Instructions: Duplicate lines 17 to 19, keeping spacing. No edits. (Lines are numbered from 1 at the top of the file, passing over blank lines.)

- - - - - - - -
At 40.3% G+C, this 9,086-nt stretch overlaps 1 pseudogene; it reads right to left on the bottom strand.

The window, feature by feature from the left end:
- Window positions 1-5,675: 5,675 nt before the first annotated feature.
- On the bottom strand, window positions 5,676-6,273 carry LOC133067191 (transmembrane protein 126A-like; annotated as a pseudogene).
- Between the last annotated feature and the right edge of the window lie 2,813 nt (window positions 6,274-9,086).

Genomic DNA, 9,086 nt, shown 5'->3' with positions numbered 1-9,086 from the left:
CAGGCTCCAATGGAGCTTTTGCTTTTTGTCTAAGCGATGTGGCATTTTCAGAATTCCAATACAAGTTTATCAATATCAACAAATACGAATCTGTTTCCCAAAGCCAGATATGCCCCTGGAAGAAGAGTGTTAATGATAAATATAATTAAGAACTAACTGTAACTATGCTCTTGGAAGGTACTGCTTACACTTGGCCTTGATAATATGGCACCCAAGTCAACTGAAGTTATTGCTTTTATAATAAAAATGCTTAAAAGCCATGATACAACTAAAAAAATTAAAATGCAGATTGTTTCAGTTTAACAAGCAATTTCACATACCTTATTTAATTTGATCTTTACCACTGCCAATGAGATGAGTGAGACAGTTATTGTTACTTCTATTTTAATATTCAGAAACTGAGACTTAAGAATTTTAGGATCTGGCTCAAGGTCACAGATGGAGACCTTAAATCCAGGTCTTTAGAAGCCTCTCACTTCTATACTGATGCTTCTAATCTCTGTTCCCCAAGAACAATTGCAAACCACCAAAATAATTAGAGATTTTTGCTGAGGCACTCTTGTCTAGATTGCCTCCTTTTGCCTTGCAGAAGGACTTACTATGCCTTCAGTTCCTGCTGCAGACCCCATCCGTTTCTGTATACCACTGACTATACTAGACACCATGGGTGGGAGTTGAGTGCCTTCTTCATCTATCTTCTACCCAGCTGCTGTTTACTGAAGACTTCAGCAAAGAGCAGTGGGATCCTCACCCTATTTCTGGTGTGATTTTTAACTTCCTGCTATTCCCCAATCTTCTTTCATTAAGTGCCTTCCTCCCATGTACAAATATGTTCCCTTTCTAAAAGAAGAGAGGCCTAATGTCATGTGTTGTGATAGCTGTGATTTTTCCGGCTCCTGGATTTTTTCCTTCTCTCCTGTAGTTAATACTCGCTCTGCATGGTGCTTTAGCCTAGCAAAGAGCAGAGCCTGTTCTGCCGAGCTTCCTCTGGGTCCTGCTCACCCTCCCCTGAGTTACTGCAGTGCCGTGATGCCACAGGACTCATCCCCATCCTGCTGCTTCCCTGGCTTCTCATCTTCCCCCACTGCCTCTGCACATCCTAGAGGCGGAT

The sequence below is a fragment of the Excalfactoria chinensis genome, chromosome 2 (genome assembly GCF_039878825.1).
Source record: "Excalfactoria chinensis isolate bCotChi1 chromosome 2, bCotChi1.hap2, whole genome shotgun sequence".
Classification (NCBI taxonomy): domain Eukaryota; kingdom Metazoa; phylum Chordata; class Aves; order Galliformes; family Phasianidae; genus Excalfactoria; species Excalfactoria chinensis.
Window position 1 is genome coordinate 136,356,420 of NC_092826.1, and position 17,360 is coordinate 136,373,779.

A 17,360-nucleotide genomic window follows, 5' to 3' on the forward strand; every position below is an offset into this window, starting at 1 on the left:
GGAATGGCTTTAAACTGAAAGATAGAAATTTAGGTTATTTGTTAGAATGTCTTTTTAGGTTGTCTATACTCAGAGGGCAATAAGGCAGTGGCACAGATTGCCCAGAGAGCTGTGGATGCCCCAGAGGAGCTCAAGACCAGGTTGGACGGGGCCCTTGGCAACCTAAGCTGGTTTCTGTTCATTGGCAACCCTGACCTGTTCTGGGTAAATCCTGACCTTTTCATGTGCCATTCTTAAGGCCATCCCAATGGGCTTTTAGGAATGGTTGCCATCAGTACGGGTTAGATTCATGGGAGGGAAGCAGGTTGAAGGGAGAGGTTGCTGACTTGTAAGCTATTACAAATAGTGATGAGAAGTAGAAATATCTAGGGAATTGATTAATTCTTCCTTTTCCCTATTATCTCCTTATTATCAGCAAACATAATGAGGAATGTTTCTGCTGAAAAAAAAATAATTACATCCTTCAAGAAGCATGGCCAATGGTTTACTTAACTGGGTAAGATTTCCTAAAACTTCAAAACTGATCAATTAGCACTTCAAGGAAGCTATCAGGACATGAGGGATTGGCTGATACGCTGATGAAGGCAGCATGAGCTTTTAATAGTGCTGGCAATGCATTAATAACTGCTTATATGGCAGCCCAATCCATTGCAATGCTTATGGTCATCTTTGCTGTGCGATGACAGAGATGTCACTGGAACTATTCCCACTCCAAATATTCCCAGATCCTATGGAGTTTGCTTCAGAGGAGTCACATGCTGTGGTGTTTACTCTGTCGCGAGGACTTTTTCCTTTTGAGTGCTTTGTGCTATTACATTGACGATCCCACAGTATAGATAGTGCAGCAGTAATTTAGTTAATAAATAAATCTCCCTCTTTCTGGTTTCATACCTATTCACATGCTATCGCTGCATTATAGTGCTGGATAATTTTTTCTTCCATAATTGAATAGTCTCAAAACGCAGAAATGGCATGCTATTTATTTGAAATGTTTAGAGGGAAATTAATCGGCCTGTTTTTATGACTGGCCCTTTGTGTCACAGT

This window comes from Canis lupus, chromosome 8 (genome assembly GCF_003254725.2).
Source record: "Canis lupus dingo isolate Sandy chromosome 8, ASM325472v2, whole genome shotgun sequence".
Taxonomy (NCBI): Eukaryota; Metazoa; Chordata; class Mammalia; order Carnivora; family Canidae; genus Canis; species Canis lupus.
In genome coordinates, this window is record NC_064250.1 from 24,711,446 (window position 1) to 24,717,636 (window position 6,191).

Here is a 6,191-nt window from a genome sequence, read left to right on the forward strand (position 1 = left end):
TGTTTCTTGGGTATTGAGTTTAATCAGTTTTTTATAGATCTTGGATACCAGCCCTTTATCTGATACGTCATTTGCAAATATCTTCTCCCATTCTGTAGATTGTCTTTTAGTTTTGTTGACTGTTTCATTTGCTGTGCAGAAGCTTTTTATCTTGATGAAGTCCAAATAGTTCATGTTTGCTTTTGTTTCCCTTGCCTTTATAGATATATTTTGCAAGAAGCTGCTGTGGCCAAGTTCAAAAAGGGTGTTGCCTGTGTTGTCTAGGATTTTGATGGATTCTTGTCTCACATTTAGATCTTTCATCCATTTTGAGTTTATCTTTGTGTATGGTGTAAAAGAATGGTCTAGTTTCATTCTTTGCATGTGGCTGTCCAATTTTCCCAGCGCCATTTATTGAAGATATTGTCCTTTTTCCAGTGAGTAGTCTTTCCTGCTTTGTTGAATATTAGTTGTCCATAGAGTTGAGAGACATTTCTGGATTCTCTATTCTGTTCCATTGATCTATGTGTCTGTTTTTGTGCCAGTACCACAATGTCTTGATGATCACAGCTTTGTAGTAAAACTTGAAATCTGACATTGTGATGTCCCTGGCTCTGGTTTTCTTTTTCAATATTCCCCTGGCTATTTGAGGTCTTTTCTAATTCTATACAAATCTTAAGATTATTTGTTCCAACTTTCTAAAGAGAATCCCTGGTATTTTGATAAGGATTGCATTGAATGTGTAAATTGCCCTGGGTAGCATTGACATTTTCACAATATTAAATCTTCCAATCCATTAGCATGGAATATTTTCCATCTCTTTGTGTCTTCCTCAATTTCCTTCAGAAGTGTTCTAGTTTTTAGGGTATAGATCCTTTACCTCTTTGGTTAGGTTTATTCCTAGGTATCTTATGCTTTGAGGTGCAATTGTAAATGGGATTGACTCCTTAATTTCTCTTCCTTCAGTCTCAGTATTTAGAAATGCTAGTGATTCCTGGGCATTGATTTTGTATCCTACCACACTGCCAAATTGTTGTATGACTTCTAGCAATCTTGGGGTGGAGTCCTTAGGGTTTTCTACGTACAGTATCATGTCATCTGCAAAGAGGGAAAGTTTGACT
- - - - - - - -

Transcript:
In genome coordinates, this window is record NC_064250.1 from 24,711,446 (window position 1) to 24,717,636 (window position 6,191).

Here is a 6,191-nt window from a genome sequence, read left to right on the forward strand (position 1 = left end):
TGTTTCTTGGGTATTGAGTTTAATCAGTTTTTTATAGATCTTGGATACCAGCCCTTTATCTGATACGTCATTTGCAAATATCTTCTCCCATTCTGTAGATTGTCTTTTAGTTTTGTTGACTGTTTCATTTGCTGTGCAGAAGCTTTTTATCTTGATGAAGTCCAAATAGTTCATGTTTGCTTTTGTTTCCCTTGCCTTTATAGATATATTTTGCAAGAAGCTGCTGTGGCCAAGTTCAAAAAGGGTGTTGCCTGTGTTGTCTAGGATTTTGATGGATTCTTGTCTCACATTTAGATCTTTCATCCATTTTGAGTTTATCTTTGTGTATGGTGTAAAAGAATGGTCTAGTTTCATTCTTTGCATGTGGCTGTCCAATTTTCCCAGCGCCATTTATTGAAGATATTGTCCTTTTTCCAGTGAGTAGTCTTTCCTGCTTTGTTGAATATTAGTTGTCCATAGAGTTGAGAGACATTTCTGGATTCTCTATTCTGTTCCATTGATCTATGTGTCTGTTTTTGTGCCAGTACCACAATGTCTTGATGATCACAGCTTTGTAGTAAAACTTGAAATCTGACATTGTGATGTCCCTGGCTCTGGTTTTCTTTTTCAATATTCCCCTGGCTATTTGAGGTCTTTTCTAATTCTATACAAATCTTAAGATTATTTGTTCCAACTTTCTAAAGAGAATCCCTGGTATTTTGATAAGGATTGCATTGAATGTGTAAATTGCCCTGGGTAGCATTGACATTTTCACAATATTAAATCTTCCAATCCATTAGCATGGAATATTTTCCATCTCTTTGTGTCTTCCTCAATTTCCTTCAGAAGTGTTCTAGTTTTTAGGGTATAGATCCTTTACCTCTTTGGTTAGGTTTATTCCTAGGTATCTTATGCTTTGAGGTGCAATTGTAAATGGGATTGACTCCTTAATTTCTCTTCCTTCAGTCTCAGTATTTAGAAATGCTAGTGATTCCTGGGCATTGATTTTGTATCCTACCACACTGCCAAATTGTTGTATGACTTCTAGCAATCTTGGGGTGGAGTCCTTAGGGTTTTCTACGTACAGTATCATGTCATCTGCAAAGAGGGAAAGTTTGACT